Can President Donald Trump dismiss special counsel Robert Mueller, who is appointed to lead the FBI investigation into Russia's potential ties to the 2016 election?
Statements made by Trump's friend Christopher Ruddy set off many new questions Monday night.
Ruddy, who had been at the White House Monday, told PBS' Judy Woodruff that "I think he's considering perhaps terminating the special counsel."
"I think he's weighing that option," he said referring to Trump.
A source close to the President told CNN's Jim Acosta that Trump is being counseled to steer clear of such a dramatic move like firing the special counsel.
"He is being advised by many people not to do it," the source said.
Who can fire Mueller?
Technically, it's up to the attorney general to decide what to do with the special counsel.
"The attorney general is the one who has to fire him," said CNN's senior legal analyst Jeffrey Toobin on "Anderson Cooper 360." "(Attorney General) Jeff Sessions is recused here, so it would be up to (Deputy Attorney General) Rod Rosenstein, who was the person who just appointed Bob Mueller a couple of weeks ago."
Sessions previously recused himself from any involvement in the Russia investigation due to his role as a prominent campaign adviser and surrogate.
So that would leave such a decision to Rosenstein, who just appointed Mueller on May 17 to oversee the federal investigation into Russian interference in the 2016 election.
Why would Trump consider firing Mueller?
Mueller has been widely respected by many in Washington from both sides of the aisle, but not everyone is a fan.
Since being appointed special counsel in May, Mueller has built a team of formidable legal minds who've worked on everything from Watergate to Enron.
He brought on three partners from his former law firm, WilmerHale, with significant litigating experience in high-stakes cases.
But three of the five lawyers brought by Mueller have donated overwhelmingly to Democrats, according to a CNN analysis of Federal Election Commission records.
-- James Quarles contributed $32,800 to Democrats and $2,700 to Republicans from 1998 to 2016.
-- Jeannie Rhee contributed $16,450 to Democrats from 2008 to 2016.
-- Andrew Weissmann previously gave $2,300 to Barack Obama's first presidential campaign in 2008 and $2,000 to the Democratic National Committee in 2006.
Former House Speaker Newt Gingrich, an informal adviser to the President, questioned whether the special counsel investigation would be impartial. "Republicans are delusional if they think the special counsel is going to be fair. Look who he is hiring.check fec reports. Time to rethink," he tweeted.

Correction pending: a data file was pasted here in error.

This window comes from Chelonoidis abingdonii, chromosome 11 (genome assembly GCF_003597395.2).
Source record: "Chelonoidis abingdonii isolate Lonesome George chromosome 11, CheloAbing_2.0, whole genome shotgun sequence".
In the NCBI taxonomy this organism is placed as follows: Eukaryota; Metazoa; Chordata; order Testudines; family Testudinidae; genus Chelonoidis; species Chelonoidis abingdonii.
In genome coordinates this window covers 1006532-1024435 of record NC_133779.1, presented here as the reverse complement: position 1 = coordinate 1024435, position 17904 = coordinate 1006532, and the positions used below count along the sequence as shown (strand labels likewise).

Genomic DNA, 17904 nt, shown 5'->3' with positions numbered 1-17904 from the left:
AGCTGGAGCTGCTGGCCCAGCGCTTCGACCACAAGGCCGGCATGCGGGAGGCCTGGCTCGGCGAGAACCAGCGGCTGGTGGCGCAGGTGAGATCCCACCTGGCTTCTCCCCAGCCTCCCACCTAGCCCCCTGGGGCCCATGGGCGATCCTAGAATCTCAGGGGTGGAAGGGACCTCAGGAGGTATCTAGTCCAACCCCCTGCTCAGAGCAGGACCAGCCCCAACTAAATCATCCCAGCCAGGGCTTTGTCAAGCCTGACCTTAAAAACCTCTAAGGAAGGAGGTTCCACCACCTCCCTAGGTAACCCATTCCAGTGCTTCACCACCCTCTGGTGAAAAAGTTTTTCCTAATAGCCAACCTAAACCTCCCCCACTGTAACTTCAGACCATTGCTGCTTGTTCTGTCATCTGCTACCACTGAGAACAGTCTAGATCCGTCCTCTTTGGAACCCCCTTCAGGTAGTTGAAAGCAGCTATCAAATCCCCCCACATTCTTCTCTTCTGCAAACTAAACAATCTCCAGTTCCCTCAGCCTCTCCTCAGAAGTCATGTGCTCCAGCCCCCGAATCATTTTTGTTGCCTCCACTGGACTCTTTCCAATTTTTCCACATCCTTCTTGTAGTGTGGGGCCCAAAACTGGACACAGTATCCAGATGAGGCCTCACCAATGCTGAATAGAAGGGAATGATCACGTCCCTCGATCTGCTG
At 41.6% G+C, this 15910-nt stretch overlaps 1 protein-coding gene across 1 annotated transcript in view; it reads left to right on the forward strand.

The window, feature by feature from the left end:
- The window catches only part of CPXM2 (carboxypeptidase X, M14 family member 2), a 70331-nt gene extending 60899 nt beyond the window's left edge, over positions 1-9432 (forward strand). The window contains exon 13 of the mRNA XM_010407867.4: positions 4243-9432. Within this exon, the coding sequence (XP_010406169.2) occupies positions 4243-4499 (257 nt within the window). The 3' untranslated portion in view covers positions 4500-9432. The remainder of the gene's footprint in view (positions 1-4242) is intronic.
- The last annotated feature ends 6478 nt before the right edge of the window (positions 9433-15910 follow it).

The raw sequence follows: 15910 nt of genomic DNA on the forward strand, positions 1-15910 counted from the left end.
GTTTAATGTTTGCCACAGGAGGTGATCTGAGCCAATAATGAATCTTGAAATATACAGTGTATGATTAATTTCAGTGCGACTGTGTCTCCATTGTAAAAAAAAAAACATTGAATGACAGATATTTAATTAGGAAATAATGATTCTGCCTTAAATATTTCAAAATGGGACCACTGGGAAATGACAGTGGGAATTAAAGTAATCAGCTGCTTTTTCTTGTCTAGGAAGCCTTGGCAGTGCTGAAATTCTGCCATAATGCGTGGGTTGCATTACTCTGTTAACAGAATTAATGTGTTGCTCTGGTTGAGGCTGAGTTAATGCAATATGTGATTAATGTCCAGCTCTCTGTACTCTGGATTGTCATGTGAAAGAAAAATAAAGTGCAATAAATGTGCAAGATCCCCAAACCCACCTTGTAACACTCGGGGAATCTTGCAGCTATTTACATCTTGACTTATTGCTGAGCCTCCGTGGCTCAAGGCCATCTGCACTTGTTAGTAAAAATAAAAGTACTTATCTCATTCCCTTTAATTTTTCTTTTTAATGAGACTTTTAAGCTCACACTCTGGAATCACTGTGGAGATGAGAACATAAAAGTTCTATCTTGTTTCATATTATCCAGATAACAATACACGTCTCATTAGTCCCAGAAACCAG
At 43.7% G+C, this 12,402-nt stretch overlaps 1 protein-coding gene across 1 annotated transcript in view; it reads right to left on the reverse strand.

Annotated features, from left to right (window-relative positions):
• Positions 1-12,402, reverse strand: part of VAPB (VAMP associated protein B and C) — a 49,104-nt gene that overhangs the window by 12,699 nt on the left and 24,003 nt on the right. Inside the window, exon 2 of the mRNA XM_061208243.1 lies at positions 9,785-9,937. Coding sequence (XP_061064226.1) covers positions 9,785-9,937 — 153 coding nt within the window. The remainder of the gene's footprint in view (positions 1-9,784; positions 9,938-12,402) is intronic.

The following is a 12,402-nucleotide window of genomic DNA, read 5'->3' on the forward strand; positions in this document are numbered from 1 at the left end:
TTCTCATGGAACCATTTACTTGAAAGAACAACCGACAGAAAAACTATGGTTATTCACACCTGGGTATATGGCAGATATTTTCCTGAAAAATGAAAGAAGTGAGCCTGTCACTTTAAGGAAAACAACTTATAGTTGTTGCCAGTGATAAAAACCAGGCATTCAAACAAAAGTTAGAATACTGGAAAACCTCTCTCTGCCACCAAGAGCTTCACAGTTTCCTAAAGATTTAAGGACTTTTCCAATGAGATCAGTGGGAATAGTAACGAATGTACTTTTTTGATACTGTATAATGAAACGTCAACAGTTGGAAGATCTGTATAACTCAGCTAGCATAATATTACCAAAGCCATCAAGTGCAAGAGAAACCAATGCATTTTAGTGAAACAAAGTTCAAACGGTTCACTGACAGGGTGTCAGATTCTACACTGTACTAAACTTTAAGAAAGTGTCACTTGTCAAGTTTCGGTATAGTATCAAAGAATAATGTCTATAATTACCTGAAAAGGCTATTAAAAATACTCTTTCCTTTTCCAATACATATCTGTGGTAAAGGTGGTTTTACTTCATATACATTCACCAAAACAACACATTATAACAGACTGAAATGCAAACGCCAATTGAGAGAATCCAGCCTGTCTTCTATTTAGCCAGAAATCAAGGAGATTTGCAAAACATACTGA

Last month, Gingrich had tweeted: "Robert Mueller is superb choice to be special counsel. His reputation is impeccable for honesty and integrity."
Why would Trump's friend discuss this publicly?
This is unclear.
"Mr. Ruddy never spoke to the President regarding this issue," White House press secretary Sean Spicer said. "With respect to this subject, only the President or his attorneys are authorized to comment."
Deputy White House press secretary Sarah Huckabee Sanders said simply: "Chris speaks for himself."
Ruddy told PBS he thinks firing Mueller "would be a very significant mistake, even though I don't think there's a justification ... for a special counsel."
Several theories abound so far.
Matt Lewis, a CNN political commentator, said Trump has a pattern of surprise moves, such as the firing of former FBI Director James Comey.
"In this case, we have what could serve as a trial balloon," he said on "Anderson Cooper 360," suggesting that it might be a way to test public reaction.
Would there be a Russian investigation if Mueller is fired?
After news of Ruddy's interview surfaced, Rep. Adam Schiff, the top Democrat on the House intelligence committee, tweeted: "If President fired Bob Mueller, Congress would immediately re-establish independent counsel and appoint Bob Mueller. Don't waste our time."
Schiff told CNN's Anderson Cooper if Mueller was ousted, Congress would have to re-establish the Independent Counsel Act that expired following the impeachment of President Bill Clinton.
"We're not going to let the President choose who conducts this investigation," he said.
The act was widely criticized after Kenneth Starr's lengthy investigation into Clinton, and in 1999, Congress allowed the independent counsel provisions of the law to lapse.
While in theory it is possible that Congress could reauthorize the independent counsel law, it would not necessarily be smooth sailing given that Republicans control Congress.